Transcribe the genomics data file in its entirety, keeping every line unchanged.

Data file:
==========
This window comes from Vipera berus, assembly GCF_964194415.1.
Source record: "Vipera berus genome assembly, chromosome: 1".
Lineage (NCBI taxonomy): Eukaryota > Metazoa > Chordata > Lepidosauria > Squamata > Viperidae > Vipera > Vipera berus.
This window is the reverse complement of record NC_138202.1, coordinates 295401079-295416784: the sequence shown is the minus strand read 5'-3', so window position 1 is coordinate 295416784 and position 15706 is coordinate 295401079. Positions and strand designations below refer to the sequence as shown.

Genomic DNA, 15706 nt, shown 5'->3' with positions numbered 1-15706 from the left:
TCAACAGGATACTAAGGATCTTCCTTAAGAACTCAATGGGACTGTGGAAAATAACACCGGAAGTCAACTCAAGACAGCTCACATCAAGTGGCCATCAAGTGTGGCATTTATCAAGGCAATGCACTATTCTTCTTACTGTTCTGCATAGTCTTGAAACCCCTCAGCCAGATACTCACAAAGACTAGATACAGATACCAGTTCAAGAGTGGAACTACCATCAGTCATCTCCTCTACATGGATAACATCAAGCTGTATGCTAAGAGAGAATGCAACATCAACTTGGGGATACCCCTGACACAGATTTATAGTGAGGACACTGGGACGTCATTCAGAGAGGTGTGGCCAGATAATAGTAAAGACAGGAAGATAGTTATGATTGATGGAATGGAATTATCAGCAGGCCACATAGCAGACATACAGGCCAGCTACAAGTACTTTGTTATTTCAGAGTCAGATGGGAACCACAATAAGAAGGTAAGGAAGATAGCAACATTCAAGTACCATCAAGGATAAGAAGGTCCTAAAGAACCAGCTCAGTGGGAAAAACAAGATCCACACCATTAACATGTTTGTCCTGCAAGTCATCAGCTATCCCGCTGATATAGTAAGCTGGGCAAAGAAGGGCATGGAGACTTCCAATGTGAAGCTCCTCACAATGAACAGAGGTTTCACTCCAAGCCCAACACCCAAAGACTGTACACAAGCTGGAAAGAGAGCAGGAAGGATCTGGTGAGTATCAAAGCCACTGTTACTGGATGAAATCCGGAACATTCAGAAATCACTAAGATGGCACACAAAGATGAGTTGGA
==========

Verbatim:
This window comes from Vipera berus, assembly GCF_964194415.1.
Source record: "Vipera berus genome assembly, chromosome: 1".
Lineage (NCBI taxonomy): Eukaryota > Metazoa > Chordata > Lepidosauria > Squamata > Viperidae > Vipera > Vipera berus.
This window is the reverse complement of record NC_138202.1, coordinates 295401079-295416784: the sequence shown is the minus strand read 5'-3', so window position 1 is coordinate 295416784 and position 15706 is coordinate 295401079. Positions and strand designations below refer to the sequence as shown.

Genomic DNA, 15706 nt, shown 5'->3' with positions numbered 1-15706 from the left:
TCAACAGGATACTAAGGATCTTCCTTAAGAACTCAATGGGACTGTGGAAAATAACACCGGAAGTCAACTCAAGACAGCTCACATCAAGTGGCCATCAAGTGTGGCATTTATCAAGGCAATGCACTATTCTTCTTACTGTTCTGCATAGTCTTGAAACCCCTCAGCCAGATACTCACAAAGACTAGATACAGATACCAGTTCAAGAGTGGAACTACCATCAGTCATCTCCTCTACATGGATAACATCAAGCTGTATGCTAAGAGAGAATGCAACATCAACTTGGGGATACCCCTGACACAGATTTATAGTGAGGACACTGGGACGTCATTCAGAGAGGTGTGGCCAGATAATAGTAAAGACAGGAAGATAGTTATGATTGATGGAATGGAATTATCAGCAGGCCACATAGCAGACATACAGGCCAGCTACAAGTACTTTGTTATTTCAGAGTCAGATGGGAACCACAATAAGAAGGTAAGGAAGATAGCAACATTCAAGTACCATCAAGGATAAGAAGGTCCTAAAGAACCAGCTCAGTGGGAAAAACAAGATCCACACCATTAACATGTTTGTCCTGCAAGTCATCAGCTATCCCGCTGATATAGTAAGCTGGGCAAAGAAGGGCATGGAGACTTCCAATGTGAAGCTCCTCACAATGAACAGAGGTTTCACTCCAAGCCCAACACCCAAAGACTGTACACAAGCTGGAAAGAGAGCAGGAAGGATCTGGTGAGTATCAAAGCCACTGTTACTGGATGAAATCCGGAACATTCAGAAATCACTAAGATGGCACACAAAGATGAGTTGGA